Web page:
The “Try New Things” Challenge: Adventures in Off-Trail Life

In 2015, the year before Limbo and I embarked on our thru-hike, we weren’t happy people. The biggest reason: we had the trail to look forward to. You would think that would be a good thing, right? In some ways, it was, but it also made me feel like I was just biding my time until my life would be better. Newsflash: that’s not healthy.

The idea

So we had this idea – let’s challenge ourselves to try one new thing every month. This could be anything from a new restaurant to a new hobby. If we do more than one thing, great! The point was to look for ways to stop biding our time and enjoy the everyday.

We completed the “try new things” challenge until we left for the Appalachian Trail in February of 2016, and then we re-instated the challenge in January of 2017. Thru-hiking the AT impacted me profoundly, but let’s be real – you shouldn’t have to uproot your life for a year to make a positive impact in your day-to-day existence. I took on the “try new things” challenge with renewed enthusiasm after the trail. I find that when I’m challenging myself to seek new opportunities, it’s easier to keep that pesky post-trail depression at bay.

And the best part of all this? You don’t have to spend a bunch of money to be successful! In fact, some of my favorite experiences have been free or very inexpensive.

The details

  • Make a grid for one year, six months, three months, or whatever time period you want to challenge yourself. Include the month, and space for your activities. Hang this grid somewhere easy to see. For us, that’s our fridge.
  • Find groups to join, hobbies to try out, activities happening in your area, or just go to a restaurant you’ve been wondering about. See below for some ideas.
  • Track your activities as you complete them by physically writing them on your grid. Why not in Excel or another digital media? You challenged yourself to step outside your comfort zone. If that grid is staring you in the face every time you open the fridge, it’s a reminder that you should be proud of yourself.
  • If you don’t try something new one month, don’t beat yourself up about it. Life is busy sometimes. There are often months where we complete more than one activity, so I’m okay with the months that are lazy.

 Finding activities

Probably the most difficult part of the challenge is actually finding stuff to do or things you want to attempt. I think the best strategy is to first think about your hobbies. Is there something you have always wanted to learn, but never took the first step? Have you ever wondered what it would be like to live without TV for a month? Are you interested in making friends, or more into adventuring solo? What’s your budget?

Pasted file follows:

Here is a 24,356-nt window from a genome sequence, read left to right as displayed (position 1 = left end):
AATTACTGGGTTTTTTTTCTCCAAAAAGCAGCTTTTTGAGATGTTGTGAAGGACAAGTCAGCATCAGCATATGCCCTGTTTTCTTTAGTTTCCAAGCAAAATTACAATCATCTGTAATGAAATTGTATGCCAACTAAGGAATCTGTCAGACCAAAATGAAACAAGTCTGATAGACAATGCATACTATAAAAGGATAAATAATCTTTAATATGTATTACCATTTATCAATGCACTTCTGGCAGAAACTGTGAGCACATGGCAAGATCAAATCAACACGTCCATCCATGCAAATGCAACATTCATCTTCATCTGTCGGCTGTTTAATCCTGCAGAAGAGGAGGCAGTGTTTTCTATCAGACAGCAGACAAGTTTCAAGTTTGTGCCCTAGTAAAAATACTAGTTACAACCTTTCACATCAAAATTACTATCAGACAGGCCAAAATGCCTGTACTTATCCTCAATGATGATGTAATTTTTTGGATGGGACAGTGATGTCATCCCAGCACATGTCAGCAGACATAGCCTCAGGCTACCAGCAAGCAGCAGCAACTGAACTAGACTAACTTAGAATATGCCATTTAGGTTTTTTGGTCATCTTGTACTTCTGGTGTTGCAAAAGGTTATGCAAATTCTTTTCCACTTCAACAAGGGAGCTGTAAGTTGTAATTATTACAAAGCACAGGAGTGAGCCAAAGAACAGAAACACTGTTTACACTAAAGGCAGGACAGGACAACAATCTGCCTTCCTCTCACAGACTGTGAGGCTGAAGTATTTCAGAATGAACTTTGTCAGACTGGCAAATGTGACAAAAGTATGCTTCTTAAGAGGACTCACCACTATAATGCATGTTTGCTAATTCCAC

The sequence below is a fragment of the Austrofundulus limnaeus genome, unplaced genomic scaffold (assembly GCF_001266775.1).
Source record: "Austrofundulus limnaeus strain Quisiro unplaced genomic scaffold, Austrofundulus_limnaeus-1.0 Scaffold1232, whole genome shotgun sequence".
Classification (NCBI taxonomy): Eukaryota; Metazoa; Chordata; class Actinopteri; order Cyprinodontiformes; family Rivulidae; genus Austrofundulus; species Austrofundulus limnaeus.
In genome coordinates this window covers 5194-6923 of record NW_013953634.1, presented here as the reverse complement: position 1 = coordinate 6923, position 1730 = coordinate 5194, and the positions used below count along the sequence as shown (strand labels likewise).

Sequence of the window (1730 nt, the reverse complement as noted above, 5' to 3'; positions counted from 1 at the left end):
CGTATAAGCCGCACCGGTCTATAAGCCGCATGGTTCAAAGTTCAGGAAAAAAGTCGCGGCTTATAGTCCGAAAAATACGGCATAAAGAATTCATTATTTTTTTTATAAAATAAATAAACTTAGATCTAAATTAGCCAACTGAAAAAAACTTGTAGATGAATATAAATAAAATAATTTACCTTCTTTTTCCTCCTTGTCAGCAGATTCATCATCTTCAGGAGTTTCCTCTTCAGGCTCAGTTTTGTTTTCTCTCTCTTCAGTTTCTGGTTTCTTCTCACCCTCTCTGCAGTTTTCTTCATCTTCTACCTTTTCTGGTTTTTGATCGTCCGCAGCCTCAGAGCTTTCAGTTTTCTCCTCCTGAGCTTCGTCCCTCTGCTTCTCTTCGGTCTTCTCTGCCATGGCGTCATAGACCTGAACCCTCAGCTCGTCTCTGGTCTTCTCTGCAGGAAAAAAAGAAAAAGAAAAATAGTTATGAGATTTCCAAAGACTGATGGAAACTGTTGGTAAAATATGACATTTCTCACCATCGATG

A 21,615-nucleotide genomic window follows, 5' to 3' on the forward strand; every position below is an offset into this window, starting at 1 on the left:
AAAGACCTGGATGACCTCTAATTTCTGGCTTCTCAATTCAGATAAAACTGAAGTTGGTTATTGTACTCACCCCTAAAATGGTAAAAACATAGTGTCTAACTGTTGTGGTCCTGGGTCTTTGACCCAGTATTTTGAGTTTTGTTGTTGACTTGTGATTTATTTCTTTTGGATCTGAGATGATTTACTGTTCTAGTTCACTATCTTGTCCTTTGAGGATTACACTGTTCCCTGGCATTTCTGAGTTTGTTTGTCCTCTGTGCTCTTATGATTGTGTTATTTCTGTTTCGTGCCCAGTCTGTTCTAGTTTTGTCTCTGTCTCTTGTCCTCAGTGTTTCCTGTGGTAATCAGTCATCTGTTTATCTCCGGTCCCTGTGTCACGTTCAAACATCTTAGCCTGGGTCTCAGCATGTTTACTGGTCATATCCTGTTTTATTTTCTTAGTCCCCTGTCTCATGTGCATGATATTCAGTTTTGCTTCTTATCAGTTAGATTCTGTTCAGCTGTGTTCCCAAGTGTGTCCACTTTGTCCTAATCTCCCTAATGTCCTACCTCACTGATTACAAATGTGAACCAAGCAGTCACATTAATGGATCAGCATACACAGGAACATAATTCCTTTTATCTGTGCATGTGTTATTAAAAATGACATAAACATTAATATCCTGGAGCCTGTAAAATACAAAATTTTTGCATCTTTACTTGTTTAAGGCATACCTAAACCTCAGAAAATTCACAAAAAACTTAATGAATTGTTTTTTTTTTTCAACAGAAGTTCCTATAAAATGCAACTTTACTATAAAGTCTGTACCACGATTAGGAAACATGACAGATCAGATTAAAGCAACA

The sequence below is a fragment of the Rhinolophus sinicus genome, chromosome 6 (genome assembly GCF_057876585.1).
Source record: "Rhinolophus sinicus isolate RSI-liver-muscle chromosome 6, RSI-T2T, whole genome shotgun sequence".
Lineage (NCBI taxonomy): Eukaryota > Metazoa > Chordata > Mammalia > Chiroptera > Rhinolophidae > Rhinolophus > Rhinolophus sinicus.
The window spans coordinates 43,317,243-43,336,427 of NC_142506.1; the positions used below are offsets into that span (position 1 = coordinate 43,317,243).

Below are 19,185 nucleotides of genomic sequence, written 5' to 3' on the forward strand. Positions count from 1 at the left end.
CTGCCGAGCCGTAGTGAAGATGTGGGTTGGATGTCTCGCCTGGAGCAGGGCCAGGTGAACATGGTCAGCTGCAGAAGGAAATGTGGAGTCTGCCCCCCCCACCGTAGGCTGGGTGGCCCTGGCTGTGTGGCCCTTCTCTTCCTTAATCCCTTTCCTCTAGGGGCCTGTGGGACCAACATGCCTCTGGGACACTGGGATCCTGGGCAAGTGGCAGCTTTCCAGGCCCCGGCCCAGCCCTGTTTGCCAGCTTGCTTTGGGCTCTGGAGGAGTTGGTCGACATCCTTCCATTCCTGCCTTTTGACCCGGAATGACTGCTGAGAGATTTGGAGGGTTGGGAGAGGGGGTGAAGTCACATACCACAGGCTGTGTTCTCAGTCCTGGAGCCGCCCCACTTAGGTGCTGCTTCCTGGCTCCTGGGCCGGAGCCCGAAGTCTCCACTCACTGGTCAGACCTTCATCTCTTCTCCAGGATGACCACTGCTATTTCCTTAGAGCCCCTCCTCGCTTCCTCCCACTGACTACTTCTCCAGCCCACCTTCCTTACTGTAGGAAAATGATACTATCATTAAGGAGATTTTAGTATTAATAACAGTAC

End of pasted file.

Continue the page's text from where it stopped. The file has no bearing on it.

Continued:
Taking a quad out on the Oregon Dunes

Another way to think about the challenge is that you’re saying “yes” to opportunities or ideas the world throws your way. One of Limbo’s co-workers is a DJ. She invited us to a show her and her husband were playing – at 1am. I think it’s safe to say neither of us would independently think to go to a techno show in a warehouse at all hours of the night (I’m more of an in bed by 10pm girl). But we said yes – and it was really fun!

Once you have some ideas, consider recruiting a buddy. One of my “new things” was running a 5k. Having my friend Emily to train with made it so much easier.

What we’ve done

Still looking for ideas? Here’s some of my favorites from the challenge thus far:

  • Running my first official 5k
  • Eating strictly vegan for a month
  • Joining a bar-league softball team
  • Hiking naked (this is a real thing)
  • Making homemade pretzels
  • Cliff jumping into the Clackamas River
  • Volunteering for the Nature Conservancy
  • Attending a monster truck rally (on Valentines day, no less)
  • Going without TV, Netflix, movies, or YouTube for a month (easily the hardest one of all)

Homemade pretzels – ugly yet delicious

You don’t have to be a hiker to enjoy this challenge, but as I mentioned above, it’s something that has helped me readjust to life in the “real world”. Long trails feed your spirit and connect you to people you might not otherwise meet. But long trails and thru-hiking isn’t the only way to get that experience. There’s a lot of ways to make the most of your life, so go out and get them!

Tending the farmer’s market stand for the farm I spent a month WWOOFing on

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